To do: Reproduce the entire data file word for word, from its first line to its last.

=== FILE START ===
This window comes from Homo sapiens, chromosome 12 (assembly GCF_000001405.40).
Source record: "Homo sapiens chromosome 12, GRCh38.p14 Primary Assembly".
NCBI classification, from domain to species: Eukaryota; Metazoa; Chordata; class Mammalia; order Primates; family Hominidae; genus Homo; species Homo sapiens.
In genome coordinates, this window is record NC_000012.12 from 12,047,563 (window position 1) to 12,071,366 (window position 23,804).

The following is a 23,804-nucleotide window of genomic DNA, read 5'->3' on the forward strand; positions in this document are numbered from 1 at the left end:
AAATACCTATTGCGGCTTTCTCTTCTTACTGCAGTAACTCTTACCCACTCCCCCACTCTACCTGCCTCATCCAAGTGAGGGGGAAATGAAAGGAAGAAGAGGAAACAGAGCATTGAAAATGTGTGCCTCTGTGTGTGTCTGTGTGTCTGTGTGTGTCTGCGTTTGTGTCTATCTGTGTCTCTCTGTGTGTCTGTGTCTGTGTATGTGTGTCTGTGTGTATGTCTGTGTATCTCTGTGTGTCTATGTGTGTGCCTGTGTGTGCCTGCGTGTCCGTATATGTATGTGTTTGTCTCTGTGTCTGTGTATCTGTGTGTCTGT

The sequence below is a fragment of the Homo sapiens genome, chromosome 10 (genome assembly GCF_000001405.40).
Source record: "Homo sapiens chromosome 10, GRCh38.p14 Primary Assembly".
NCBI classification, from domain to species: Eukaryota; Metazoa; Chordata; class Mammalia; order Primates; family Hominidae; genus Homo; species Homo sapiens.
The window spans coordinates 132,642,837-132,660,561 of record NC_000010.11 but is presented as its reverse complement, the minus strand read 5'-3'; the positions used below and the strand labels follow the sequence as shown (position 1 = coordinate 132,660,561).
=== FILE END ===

This window comes from Homo sapiens, chromosome 12 (assembly GCF_000001405.40).
Source record: "Homo sapiens chromosome 12, GRCh38.p14 Primary Assembly".
NCBI classification, from domain to species: Eukaryota; Metazoa; Chordata; class Mammalia; order Primates; family Hominidae; genus Homo; species Homo sapiens.
In genome coordinates, this window is record NC_000012.12 from 12,047,563 (window position 1) to 12,071,366 (window position 23,804).

The following is a 23,804-nucleotide window of genomic DNA, read 5'->3' on the forward strand; positions in this document are numbered from 1 at the left end:
AAATACCTATTGCGGCTTTCTCTTCTTACTGCAGTAACTCTTACCCACTCCCCCACTCTACCTGCCTCATCCAAGTGAGGGGGAAATGAAAGGAAGAAGAGGAAACAGAGCATTGAAAATGTGTGCCTCTGTGTGTGTCTGTGTGTCTGTGTGTGTCTGCGTTTGTGTCTATCTGTGTCTCTCTGTGTGTCTGTGTCTGTGTATGTGTGTCTGTGTGTATGTCTGTGTATCTCTGTGTGTCTATGTGTGTGCCTGTGTGTGCCTGCGTGTCCGTATATGTATGTGTTTGTCTCTGTGTCTGTGTATCTGTGTGTCTGT

The sequence below is a fragment of the Homo sapiens genome, chromosome 10 (genome assembly GCF_000001405.40).
Source record: "Homo sapiens chromosome 10, GRCh38.p14 Primary Assembly".
NCBI classification, from domain to species: Eukaryota; Metazoa; Chordata; class Mammalia; order Primates; family Hominidae; genus Homo; species Homo sapiens.
The window spans coordinates 132,642,837-132,660,561 of record NC_000010.11 but is presented as its reverse complement, the minus strand read 5'-3'; the positions used below and the strand labels follow the sequence as shown (position 1 = coordinate 132,660,561).